SAN MATEO, Calif.—Biopharmaceutical company NileTherapeutics, Inc. announced today that the U.S. Food and Drug Administrationhas granted its post-acute development program for cenderitide with Fast Trackdesignation. The program's goal is to reduce cardiovascular mortality andcardiovascular re-hospitalization in the post-acute period among patientssuffering from acute decompensated heart failure. Nile's plan is to developcenderitide as an outpatient therapy for acutely decompensated heart failure(ADHF) patients. The therapy would be delivered continuously for up to 90 daysfollowing a patient's discharge from the hospital, a novel therapeuticindication that is referred to as "post-acute."
"We are very pleased that the FDA has recognizedcenderitide's potential to address an important unmet medical need for heartfailure patients," says Joshua Kazam, Nile's Chief Executive Officer.
The FDA reserves the Fast Track designation for productsthat have demonstrated potential in addressing unmet medical needs for seriousor life-threatening conditions, and the process is intended to assist in thedevelopment and expedite the review of those products. Drugs that receive FastTrack designation have the option of submitting sections of the New DrugApplication (NDA) for review as they are completed, whereas normally, NDAreview doesn't begin until the entire application has been submitted.Additionally, a drug with Fast Track designation can be considered for PriorityReview, which can reduce the NDA review time from ten months to six months.
According to the FDA website, Fast Track designation andPriority Review "do not compromise the standards for the safety andeffectiveness of the drugs that become available through this process." The FDAalso asserts that the new review approaches "have yielded tangible results inbringing safe and effective drugs to patients with serious diseases morequickly." Applying for Fast Track designation is up to a drug company, andreflects their belief in their product's ability to either surpass currenttreatment options or offer options for unmet medical needs, as is the case withNile's cenderitide program.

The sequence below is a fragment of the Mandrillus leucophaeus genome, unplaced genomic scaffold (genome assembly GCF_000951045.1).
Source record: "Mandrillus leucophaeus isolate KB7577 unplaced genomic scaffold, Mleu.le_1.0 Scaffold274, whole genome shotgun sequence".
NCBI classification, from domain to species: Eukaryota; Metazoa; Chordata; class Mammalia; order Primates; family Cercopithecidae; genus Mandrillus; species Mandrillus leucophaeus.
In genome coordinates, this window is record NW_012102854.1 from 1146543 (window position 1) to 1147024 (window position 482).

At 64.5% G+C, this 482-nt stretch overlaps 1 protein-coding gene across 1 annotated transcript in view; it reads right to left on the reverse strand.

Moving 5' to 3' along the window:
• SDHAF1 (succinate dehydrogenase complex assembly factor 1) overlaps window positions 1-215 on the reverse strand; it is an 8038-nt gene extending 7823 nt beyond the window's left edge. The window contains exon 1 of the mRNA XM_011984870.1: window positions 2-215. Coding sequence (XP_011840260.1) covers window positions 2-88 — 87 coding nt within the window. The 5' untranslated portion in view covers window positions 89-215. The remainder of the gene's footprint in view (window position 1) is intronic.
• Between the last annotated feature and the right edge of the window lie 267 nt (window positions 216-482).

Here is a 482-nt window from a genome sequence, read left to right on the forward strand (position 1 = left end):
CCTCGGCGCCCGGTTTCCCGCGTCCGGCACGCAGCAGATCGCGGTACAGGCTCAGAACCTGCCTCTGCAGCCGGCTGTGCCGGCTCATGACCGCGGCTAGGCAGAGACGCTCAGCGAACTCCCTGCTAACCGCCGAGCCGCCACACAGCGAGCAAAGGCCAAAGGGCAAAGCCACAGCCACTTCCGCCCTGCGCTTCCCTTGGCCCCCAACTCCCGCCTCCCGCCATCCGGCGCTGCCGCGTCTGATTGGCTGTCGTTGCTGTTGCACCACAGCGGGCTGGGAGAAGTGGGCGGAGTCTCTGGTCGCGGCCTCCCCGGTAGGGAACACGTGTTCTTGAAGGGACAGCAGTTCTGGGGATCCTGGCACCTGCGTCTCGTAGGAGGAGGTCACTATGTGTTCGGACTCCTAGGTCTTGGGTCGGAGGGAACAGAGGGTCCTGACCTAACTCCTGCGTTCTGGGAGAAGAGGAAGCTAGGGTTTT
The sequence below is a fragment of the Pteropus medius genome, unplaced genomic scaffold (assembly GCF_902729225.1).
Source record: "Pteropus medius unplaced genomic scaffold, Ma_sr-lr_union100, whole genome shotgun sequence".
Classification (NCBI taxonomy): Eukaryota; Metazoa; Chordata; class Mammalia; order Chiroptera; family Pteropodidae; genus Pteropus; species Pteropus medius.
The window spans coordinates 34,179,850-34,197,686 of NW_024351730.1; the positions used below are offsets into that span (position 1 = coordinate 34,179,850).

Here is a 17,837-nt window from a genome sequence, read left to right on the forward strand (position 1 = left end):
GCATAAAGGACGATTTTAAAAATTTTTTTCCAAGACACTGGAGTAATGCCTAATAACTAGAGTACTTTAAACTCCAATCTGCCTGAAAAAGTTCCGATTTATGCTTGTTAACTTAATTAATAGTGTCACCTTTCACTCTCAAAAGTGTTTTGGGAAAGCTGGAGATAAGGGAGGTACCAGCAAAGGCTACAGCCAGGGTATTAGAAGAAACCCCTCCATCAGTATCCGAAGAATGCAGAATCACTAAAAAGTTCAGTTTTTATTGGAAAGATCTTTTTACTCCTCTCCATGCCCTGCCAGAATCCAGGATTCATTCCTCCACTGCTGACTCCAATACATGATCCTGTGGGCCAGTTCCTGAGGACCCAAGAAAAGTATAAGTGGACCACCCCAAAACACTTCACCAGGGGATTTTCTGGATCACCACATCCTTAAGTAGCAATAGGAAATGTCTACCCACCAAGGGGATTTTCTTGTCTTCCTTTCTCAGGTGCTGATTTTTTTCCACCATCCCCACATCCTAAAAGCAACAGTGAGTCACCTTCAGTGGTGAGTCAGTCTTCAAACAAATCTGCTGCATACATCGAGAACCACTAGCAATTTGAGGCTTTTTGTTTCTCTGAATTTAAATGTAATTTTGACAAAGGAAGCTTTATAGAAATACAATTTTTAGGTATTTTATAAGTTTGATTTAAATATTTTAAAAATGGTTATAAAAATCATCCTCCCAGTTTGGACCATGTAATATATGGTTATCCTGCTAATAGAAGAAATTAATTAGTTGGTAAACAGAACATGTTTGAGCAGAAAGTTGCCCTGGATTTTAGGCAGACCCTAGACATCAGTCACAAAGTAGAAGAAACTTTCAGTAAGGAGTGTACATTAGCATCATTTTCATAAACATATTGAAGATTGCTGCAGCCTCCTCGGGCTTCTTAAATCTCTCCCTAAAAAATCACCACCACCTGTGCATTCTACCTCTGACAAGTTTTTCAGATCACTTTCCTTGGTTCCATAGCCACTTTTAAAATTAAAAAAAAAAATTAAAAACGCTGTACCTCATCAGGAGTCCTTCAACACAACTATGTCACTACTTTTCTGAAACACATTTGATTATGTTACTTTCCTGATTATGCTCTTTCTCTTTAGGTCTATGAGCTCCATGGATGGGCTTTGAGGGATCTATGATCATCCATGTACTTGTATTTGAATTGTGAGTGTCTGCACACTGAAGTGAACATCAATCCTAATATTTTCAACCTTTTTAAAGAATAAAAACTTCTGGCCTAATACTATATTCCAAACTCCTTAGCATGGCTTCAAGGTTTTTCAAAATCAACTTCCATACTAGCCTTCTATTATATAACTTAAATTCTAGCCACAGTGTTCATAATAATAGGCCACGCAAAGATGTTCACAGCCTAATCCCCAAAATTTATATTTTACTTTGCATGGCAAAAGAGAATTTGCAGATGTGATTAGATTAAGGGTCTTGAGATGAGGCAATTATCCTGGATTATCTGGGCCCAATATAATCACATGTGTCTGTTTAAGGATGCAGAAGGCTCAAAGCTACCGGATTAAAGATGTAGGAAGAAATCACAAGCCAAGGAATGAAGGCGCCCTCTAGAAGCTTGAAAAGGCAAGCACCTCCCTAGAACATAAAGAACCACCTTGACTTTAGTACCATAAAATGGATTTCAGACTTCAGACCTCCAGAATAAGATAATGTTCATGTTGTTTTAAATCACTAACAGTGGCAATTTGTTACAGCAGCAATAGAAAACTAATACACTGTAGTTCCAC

Cenderitide currently holds most of Nile's focus, in keepingwith their cardiovascular leanings, and falls into the category of drugs callednatriuretic peptides. Preclinical and clinical data on the natriuretic peptidehave shown that the peptides can act on multiple disease processes thatcontribute to the negatives outcomes that go along with heart failure. Twonatriuretic peptides are already on the market for the treatment of ADHF,Natrecor in the United States and hANP in Japan.
Clinical results so far have shown that cenderitide might bea superior treatment solution thanks to the therapeutic benefits it offers, includingreduction in cardiac pressure, preservation/enhancement of renal function,improved diuresis and managed blood pressure reduction. A short-term infusionof cenderitide has demonstrated positive effects on patients' cardiovascularand renal parameters, and Nile feels that continuous and extended infusionsthrough a subcutaneous pump could provide sustained symptomatic relief,contributing to fewer post-acute hospitalizations and continued improvement incardio-renal functions.
Hospitalization during the post-acute period, 90 days afteradmission for ADHF, is a substantial issue, as the American Heart Associationnotes that there are more than 1.2 million ADHF admissions per year in theUnited States and 40 percent of those patients return to the hospital. It isexpected that cenderitide will improve post-acute re-hospitalization in thefollowing ways:
*Prolonged reduction of wedge pressure and blood pressure
*Additional diuretic and natriuretic effects on top of standard oral diuretics
*Improved medication compliance with a continuous subcutaneous pump delivery
*Possible prevention of the progression of maladaptive ventricular hypertrophy
* Suppression of cardiacfibroblast proliferation and a reduction in scarring
Nile has plans for a Phase I clinical trial in the secondquarter of 2011 to assess the pharmacokinetics and pharmacodynamics ofcenderitide when delivered via a subcutaneous pump, and expects the trial to becomplete by the first quarter of 2012.
"If our post-acute cenderitide program is successful, thenwe may be able to reduce the annual number of hospital visits for ADHF,potentially saving the health care system billions of dollars," says Kazam.